The urgency to try to get some of the last migrating birds heading north was only increased by the weather forecast for the week: rain every day. It wasn’t supposed to start until 9 AM this morning, so we had a limited window to get out birding. I woke up early to a light spitting from the sky. It was good enough to go. After letting Evan sleep in a little bit, we headed back to Robbins Island. It was cold, but we were dry. We were on the hunt for the Blue-headed Vireo and the Black-throated Green Warbler.
There wasn’t much new this morning. The flycatchers of the Empidonax genus were everywhere. These “Empids” are practically indistinguishable except by voice. There are four or five possible species we could get in our area during migration. Even though we were armed with a limited knowledge of their calls, none of them were making a noise which made it impossible for us to make an identification. Until we can nail one down with certainty, we will refrain from putting it on the life list.
There was one flycatcher that caught my attention as it perched on a branch. From my studying, I immediately recognized the white stripe running down the center of the breast of this guy.
This unbuttoned-vest look is a classic field mark of the Olive-sided Flycatcher. This was a life bird for us and a migrating bird at that. They will not be around in the summer. Shortly after this we found another. It was fun to watch them fly out, grab an insect, and fly right back to the same perch, over and over again.
After awhile, Evan grew tired of being out, so we headed home. After lunch and some down time to play, the kids and I headed back to the park to try one more time for our targets of the Blue-headed Vireo and Black-throated Green Warbler. The forecast had changed to just cloudy for the day, and Melissa needed some peace and quiet to get some papers graded anyway. Both of my little birders were enthusiastic to go, and they each had their own sense of style for dressing for the field.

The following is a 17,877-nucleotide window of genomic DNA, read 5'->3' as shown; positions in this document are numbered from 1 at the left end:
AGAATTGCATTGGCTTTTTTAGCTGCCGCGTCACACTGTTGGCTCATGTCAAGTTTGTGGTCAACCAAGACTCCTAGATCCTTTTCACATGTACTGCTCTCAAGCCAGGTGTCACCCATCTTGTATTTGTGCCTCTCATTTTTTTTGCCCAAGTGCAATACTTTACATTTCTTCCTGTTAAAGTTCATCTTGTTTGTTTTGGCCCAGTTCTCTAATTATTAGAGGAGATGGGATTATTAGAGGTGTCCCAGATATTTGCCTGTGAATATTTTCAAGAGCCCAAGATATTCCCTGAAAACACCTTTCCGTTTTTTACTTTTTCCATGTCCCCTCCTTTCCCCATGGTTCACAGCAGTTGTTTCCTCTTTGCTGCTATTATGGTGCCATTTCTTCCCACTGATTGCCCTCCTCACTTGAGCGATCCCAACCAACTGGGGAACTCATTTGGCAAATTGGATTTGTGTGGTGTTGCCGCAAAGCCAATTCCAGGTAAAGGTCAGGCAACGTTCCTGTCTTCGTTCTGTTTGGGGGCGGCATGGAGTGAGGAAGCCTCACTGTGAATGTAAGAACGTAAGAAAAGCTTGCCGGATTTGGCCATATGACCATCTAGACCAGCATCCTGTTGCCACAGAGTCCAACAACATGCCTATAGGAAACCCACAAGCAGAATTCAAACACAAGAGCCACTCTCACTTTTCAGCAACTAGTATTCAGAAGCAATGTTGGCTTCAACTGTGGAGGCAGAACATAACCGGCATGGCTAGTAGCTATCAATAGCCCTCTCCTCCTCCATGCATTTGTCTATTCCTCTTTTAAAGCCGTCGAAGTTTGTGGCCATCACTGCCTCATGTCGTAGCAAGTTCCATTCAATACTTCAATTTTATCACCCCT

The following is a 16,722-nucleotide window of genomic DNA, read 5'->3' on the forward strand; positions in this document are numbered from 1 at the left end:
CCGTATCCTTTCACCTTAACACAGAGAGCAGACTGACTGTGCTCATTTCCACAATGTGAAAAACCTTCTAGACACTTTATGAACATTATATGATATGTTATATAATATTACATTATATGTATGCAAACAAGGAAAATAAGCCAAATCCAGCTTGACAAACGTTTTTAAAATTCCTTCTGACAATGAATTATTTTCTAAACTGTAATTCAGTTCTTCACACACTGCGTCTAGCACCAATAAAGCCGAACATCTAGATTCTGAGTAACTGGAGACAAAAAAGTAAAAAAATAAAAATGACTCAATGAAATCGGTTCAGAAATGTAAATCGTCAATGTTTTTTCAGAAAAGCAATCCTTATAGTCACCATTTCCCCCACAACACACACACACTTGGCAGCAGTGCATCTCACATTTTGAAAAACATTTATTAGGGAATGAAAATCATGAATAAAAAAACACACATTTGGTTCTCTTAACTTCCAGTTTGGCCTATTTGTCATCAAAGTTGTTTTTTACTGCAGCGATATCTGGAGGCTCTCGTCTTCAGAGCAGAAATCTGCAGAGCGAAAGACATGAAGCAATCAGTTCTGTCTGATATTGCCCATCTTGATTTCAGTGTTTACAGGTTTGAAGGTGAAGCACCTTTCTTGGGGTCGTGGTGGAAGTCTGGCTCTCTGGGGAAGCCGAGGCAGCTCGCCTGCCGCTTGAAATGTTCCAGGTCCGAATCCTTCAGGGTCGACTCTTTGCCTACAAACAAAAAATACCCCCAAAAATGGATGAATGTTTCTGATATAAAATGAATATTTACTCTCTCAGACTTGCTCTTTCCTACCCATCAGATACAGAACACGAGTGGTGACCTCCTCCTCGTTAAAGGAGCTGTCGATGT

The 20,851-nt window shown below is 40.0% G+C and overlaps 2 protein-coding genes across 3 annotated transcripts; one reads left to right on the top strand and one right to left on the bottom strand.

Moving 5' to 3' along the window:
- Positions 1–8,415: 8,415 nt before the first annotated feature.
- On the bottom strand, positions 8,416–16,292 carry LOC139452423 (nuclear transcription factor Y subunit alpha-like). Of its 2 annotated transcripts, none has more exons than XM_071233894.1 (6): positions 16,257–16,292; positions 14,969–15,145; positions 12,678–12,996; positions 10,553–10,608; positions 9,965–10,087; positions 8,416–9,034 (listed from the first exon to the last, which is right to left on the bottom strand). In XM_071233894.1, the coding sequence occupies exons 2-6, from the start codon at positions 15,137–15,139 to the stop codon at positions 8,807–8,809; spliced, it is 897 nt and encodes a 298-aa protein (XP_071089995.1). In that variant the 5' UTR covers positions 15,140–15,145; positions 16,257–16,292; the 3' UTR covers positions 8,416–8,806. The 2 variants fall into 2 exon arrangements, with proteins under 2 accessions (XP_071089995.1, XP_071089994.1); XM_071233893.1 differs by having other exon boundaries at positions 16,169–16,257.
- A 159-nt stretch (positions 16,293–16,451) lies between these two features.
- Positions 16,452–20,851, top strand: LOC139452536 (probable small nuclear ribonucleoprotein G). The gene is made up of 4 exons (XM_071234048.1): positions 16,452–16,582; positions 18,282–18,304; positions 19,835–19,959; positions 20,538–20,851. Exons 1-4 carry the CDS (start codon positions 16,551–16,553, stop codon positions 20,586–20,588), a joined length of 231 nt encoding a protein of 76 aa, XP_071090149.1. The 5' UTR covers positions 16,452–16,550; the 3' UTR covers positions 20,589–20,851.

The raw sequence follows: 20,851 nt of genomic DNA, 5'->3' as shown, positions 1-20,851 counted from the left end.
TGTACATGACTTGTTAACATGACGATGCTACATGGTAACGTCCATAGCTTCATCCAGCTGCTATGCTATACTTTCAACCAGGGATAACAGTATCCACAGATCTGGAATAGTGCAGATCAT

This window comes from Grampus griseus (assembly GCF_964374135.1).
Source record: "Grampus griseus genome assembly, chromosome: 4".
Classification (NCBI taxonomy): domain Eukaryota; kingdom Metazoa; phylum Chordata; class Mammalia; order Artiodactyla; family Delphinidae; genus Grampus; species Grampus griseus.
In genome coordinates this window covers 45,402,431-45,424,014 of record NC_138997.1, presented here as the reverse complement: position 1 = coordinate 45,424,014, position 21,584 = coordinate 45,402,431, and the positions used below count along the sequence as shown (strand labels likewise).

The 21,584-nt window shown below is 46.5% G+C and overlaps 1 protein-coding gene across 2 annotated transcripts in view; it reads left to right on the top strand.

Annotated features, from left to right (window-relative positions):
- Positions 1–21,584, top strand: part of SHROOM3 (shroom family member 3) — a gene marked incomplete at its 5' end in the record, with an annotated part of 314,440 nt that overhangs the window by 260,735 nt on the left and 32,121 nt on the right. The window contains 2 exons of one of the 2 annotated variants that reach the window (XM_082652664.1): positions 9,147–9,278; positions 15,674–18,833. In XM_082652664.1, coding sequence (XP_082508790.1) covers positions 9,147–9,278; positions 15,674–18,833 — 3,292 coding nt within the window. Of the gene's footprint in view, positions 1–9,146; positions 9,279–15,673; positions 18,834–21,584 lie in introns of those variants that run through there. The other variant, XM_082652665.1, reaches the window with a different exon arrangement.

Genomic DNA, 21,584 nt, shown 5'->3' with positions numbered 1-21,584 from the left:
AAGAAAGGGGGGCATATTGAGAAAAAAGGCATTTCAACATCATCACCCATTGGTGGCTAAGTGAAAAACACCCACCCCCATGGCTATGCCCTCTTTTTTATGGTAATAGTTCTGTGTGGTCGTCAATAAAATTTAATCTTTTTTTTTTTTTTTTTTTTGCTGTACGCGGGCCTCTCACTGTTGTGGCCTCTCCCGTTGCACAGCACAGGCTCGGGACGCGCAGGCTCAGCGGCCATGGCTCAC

One thing we had to do was head down to the water again to skip rocks. Along the way I was pleased to find a male Bay-breasted Warbler and a female Blackburnian Warbler. As the kids played by the water, I was able to study the swallows flying over the lake a little more closely. One of them was one we needed – the Northern Rough-winged Swallow. This is a summer resident, but it was still nice to add a life bird.
The kids were great sports as we walked, stopped often, and looked at distant birds. It was time for them to have some fun, so we made our way to the playground. However, one of the birds we stopped for was a new bird and a passer-through: the Philadelphia Vireo.
We didn’t get either of our targets today. As much as I want to see the Blue-headed Vireo and the Black-throated Green Warbler, the thrill of the hunt lives on. Besides, we always find a lot of other good birds (both lifers and familiar ones) that aren’t on our short list. Not only that, but there are two less species that will not pass us by this migration. That itself is a victory.